Last updated: June 28, 2010 10:52 pm

Foxconn to shift some of Apple assembly

 
Foxconn manufacturing plant in China

Foxconn’s move follows drastic wage rises for workers after a string of suicides

Foxconn is preparing to shift part of its production of Apple gadgets from Shenzhen to north and central China, amid a greater willingness from the US company to work with factories away from its long-time Chinese hub.

The move, aimed at containing costs, follows drastic wage rises for large parts of the workforce of the Taiwanese-owned company, after a string of worker suicides and widening labour unrest.

As the world’s largest electronics contract manufacturer, Foxconn is at the forefront of trends in southern China’s so-called “workshop of the world”.

Apple is Foxconn’s biggest customer.

Any move by Foxconn will add to momentum to the gradual diversification of global technology production away from a handful of locations in southern China and around Shanghai.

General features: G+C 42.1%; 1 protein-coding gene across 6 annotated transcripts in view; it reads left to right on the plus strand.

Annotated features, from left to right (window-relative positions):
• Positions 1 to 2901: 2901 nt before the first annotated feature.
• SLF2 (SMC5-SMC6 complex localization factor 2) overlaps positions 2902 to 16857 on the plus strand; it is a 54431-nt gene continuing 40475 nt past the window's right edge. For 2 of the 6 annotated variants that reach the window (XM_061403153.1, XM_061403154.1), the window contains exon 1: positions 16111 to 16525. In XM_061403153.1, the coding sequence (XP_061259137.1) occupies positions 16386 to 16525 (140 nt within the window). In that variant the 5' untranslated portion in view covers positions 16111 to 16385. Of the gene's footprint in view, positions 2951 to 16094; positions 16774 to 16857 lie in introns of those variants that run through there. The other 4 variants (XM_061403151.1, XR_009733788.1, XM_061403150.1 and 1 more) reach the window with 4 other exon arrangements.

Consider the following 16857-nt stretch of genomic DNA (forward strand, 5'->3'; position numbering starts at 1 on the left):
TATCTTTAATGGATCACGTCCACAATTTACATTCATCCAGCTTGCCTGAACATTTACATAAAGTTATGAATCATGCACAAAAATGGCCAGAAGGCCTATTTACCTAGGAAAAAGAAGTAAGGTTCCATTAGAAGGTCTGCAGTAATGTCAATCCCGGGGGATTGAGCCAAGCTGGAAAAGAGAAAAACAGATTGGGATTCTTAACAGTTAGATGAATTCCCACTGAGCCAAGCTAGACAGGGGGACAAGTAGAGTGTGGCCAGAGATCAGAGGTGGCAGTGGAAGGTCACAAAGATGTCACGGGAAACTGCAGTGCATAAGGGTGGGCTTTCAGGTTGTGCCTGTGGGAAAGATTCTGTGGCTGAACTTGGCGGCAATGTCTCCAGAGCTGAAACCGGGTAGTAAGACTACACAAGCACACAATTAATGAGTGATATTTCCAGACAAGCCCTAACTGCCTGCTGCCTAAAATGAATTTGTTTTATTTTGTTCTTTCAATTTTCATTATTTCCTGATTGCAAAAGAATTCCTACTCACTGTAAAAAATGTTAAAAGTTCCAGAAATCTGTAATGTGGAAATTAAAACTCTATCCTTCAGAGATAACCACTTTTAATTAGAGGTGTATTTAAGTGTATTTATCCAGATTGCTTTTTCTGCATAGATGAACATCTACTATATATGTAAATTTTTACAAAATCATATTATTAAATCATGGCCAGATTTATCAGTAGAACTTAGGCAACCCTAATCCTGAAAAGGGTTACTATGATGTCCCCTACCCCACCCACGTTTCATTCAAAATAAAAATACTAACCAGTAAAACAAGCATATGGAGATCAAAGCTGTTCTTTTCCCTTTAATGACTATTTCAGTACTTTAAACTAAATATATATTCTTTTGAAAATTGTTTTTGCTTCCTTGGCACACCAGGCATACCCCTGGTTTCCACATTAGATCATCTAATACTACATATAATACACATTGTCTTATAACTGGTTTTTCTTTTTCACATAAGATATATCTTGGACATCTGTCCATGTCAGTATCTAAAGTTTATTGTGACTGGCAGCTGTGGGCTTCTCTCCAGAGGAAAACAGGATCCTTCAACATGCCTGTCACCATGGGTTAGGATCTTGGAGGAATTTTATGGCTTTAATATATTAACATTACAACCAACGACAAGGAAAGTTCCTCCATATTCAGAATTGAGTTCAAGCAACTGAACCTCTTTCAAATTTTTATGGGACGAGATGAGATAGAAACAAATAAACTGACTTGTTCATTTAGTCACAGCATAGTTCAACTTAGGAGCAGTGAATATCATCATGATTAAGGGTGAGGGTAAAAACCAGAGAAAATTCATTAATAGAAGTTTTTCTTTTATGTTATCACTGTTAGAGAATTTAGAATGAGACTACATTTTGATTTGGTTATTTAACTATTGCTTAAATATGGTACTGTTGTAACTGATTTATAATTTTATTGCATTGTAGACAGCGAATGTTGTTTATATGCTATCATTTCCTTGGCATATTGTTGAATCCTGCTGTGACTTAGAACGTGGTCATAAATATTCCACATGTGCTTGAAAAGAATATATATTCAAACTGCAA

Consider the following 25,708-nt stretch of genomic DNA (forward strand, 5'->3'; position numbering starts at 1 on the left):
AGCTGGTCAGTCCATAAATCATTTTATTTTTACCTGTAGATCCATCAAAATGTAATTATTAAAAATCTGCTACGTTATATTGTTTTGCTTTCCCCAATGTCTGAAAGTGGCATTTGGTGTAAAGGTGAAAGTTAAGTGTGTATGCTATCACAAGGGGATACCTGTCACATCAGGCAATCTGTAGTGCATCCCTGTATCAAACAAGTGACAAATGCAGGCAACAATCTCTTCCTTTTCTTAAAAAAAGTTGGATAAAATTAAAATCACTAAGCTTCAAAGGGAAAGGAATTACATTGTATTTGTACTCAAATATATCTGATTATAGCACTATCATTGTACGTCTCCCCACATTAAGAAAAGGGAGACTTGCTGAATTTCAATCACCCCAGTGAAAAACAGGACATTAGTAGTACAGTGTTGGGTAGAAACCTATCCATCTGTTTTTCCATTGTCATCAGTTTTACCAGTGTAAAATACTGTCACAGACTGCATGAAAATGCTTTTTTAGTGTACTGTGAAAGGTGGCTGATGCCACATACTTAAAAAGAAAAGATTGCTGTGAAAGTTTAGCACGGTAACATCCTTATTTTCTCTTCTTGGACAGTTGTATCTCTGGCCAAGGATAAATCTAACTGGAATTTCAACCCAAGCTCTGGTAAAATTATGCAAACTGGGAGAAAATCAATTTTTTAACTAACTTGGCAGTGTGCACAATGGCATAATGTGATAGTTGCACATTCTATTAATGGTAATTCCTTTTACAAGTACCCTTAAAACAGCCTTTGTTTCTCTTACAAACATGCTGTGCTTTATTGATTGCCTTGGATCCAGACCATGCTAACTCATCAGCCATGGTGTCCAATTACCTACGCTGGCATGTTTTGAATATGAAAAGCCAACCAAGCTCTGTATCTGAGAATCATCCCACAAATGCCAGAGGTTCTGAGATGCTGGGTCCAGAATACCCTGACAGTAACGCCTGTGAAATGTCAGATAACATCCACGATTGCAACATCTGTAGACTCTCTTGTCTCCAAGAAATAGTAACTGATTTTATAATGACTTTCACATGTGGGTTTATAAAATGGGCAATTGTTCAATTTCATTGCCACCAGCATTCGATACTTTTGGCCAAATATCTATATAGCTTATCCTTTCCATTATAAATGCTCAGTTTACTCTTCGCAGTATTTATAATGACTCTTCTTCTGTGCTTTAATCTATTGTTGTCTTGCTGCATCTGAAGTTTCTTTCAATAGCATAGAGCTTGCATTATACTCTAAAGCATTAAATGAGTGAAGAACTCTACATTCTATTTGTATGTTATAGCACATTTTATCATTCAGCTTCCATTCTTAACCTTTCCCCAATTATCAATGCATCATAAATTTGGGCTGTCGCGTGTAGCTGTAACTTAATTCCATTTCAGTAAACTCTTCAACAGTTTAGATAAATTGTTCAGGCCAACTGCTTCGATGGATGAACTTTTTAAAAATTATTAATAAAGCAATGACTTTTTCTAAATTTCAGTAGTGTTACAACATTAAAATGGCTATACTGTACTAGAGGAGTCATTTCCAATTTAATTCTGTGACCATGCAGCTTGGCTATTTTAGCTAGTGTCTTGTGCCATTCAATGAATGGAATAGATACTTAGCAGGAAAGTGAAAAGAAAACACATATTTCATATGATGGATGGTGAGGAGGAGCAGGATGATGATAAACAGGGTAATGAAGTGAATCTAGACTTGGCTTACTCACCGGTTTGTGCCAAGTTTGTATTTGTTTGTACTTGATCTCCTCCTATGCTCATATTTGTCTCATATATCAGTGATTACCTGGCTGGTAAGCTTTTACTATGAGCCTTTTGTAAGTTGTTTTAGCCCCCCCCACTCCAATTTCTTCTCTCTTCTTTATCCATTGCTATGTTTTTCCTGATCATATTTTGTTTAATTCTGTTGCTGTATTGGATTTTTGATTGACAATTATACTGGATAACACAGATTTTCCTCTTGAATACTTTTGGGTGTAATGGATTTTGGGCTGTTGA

Executives close to the annual negotiations between the two companies over next year’s orders said Foxconn’s demands to pass on some higher labour costs had not been met favourably by Apple.

“But Apple is more ready now to use some of the new locations,” one executive said.

Foxconn and Apple declined to comment.

Foxconn has proposed two production sites to Apple: Tianjin in the north, where the company already has a plant, and central Henan, China’s most populous province, where local governments are offering incentives to attract business.

Foxconn and its flagship Taiwan-listed company, Hon Hai, makes many of Apple’s iPods, iPhones and iPads.

Apple works with fewer manufacturing partners than other branded electronic companies, paying a premium for such close co-operation.

This relationship has given the US company disproportionate influence on Foxconn’s operations.

Analysts estimate that more than 100,000 of Foxconn’s 800,000 workers in China are working on Apple products.

Apple also works with Taiwan’s Quanta Computer at plants in Shanghai and Suzhou, where labour costs are outpacing the rest of the country too.

When the financial crisis hit export orders in 2008, Foxconn stopped hiring in Shenzhen and said it would use the crisis to shift capacity to cheaper locations.

But the headcount at Foxconn’s main Shenzhen factory in Longhua is now back up at about 300,000 after dropping to 200,000 in late 2008, because of Apple’s reluctance to use new factories when production needed to be ramped up last year as demand returned.

The headcount in Shenzhen is expected to rise further because of demand for the iPad in the third quarter.

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